FLINT: Fast Library for Number Theory

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Benchmarks

This page shows how FLINT compares to other software on a selection of artificial benchmarks.

Polynomial factorisation over Z/pZ

Time (s) to factor the degree-n polynomial (x + 2x + 3x3 + ... + nxn) modulo 17. CPU: AMD Opteron 6174 2.20 GHz, except Mathematica which was timed on a Xeon E5-2650, 2.00 GHz (>20% faster). FLINT, NTL and presumably also Magma use similar implementations of the Cantor-Zassenhaus algorithm with the Kaltofen-Shoup improvement, so this benchmark largely tests the speed of polynomial arithmetic.

n Mathematica 9.0 Pari/GP 2.5.4 NTL 6.0.0 Magma 2.19-8 FLINT 2.4
10 0.000097 0.000046 0.000076 0.000085 0.000032
30 0.000415 0.000266 0.000493 0.000480 0.000303
100 0.00534 0.00229 0.00721 0.00461 0.00166
300 0.105 0.0303 0.0670 0.0404 0.0158
1000 3.88 2.46 0.601 0.559 0.228
3000 65.8 107 5.15 4.67 2.09
10000 1229 - 166 84.8 59.8
30000 - - 825 664 376

Arithmetic with p-adic numbers

Time (s) to compute a p-adic logarithm to precision 17n. CPU: Xeon X5670, 2.93 GHz. FLINT uses rectangular splitting series evaluation for small n and an asymptotically optimal algorithm (based on balanced argument reduction and binary splitting series evaluation) for large n.

n Magma 2.18-6 FLINT 2.3
32 0.000131 0.000018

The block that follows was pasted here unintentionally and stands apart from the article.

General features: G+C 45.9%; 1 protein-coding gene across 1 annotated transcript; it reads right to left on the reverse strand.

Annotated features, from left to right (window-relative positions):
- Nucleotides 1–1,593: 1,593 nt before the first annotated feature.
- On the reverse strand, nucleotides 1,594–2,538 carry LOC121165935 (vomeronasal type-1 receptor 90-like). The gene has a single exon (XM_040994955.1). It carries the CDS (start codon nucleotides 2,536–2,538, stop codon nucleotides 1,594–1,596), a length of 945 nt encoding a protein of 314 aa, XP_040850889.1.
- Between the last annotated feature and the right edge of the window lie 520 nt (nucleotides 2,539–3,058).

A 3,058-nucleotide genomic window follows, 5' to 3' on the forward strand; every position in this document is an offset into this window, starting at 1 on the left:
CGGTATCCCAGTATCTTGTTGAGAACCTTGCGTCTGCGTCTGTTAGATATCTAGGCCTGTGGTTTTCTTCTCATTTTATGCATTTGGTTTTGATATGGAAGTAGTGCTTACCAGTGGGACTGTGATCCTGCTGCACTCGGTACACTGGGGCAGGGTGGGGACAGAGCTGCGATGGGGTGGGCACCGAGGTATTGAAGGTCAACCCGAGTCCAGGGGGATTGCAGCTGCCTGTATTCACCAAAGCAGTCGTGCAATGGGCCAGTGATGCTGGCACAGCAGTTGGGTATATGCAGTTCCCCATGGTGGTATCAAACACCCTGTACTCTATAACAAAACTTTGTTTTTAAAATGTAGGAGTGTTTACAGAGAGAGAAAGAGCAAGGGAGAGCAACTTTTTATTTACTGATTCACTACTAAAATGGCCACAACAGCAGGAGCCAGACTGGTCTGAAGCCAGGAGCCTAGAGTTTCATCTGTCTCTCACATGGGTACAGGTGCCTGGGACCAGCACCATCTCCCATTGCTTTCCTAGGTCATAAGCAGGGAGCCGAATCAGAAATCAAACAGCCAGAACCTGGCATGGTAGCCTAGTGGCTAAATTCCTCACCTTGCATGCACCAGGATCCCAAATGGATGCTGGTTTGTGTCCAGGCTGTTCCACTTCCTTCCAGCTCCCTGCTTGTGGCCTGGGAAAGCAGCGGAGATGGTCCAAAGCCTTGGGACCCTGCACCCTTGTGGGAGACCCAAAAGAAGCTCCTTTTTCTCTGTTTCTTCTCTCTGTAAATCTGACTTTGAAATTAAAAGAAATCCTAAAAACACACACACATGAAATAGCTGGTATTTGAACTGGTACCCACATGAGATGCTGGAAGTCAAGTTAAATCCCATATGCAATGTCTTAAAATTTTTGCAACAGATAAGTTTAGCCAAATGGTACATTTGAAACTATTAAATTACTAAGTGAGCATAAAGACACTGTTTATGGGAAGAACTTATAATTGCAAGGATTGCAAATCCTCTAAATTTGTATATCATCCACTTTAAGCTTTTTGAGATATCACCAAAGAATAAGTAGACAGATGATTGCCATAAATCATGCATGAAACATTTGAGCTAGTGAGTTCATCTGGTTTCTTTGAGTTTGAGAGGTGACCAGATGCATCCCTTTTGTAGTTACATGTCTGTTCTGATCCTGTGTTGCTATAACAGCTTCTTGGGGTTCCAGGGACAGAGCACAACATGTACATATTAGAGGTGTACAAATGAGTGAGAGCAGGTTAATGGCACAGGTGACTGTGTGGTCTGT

512 0.011 0.00047
8192 12 0.035
131072 13388 2.4

Factorisation of word-size integers

Time (s) to factor 10000 consecutive n-bit integers (2n-1 + 1), ..., (2n-1 + 10000), where n goes up to the word size (64 bits). CPU: Xeon E5-2650, 2.00 GHz. FLINT uses a combination of trial division, Hart's One Line Factor algorithm, SQUFOF, and quick tests for primes and perfect powers. The slowdown very close to 64 bits is possibly due to the fact that FLINT does not currently use the p+1 algorithm.

n Mathematica 9.0 Pari/GP 2.5.4 FLINT 2.4
16 0.0720 0.0160 0.00476
24 0.108 0.0560 0.0192
32 0.272 0.233 0.0812
40 0.960 0.608 0.199
48 1.87 1.17 0.430
56 2.76 2.28 1.19
64 4.60 4.21 3.86

Power series over the real numbers

Time (s) to compute the Taylor series exp(exp(1+x)) to order xn at n-digit precision. CPU: Xeon E5-2650, 2.00 GHz. For large n, this example illustrates FLINT's efficient arithmetic with polynomials that have both high degree and large coefficients. It should be noted that the timings are not perfectly comparable since the results have different accuracy. Only FLINT 2.4/Arb computes rigorous error bounds.

n Mathematica 9.0 Pari/GP 2.5.4 FLINT 2.4/Arb
10 0.000113 0.000014 0.000021
30 0.000490 0.000066 0.000141
100 0.00473 0.00106 0.00149
300 0.0575 0.0276 0.0129
1000 2.17 1.66 0.215
3000 77.0 68.7 2.51
10000 - - 34.1
30000 - - 371

Generating Bernoulli numbers

Time (s) to generate a table of the Bernoulli numbers B0, ..., Bn as exact fractions. CPU: Xeon E5-2650, 2.00 GHz. Pari/GP and FLINT 2.4/Arb compute the Bernoulli numbers by numerical approximation of the Riemann zeta function.

n Mathematica 9.0 Pari/GP 2.5.4 FLINT 2.4/Arb
1000 0.124 0.0360 0.0100
3000 4.01 0.913 0.103
10000 88.8 52.4 1.92
30000 1817 1653 33.2
100000 - - 669

Integer partitions

Time (s) to compute the exact value of the partition function p(n). CPU: Xeon X5675, 3.07 GHz. All implementations (except Maple?) use the numerical Hardy-Ramanujan-Rademacher formula. Out of the two FLINT implementations, the newer "FLINT 2.4/Arb" version implements a provably correct algorithm (the older "FLINT 2.4" version depends on heuristics, with most of the speedup for very small n coming from use of hardware floating-point arithmetic).


Last updated: 2016-11-10 14:13:41 GMT

Contact: William Hart, flint-devel mailing list.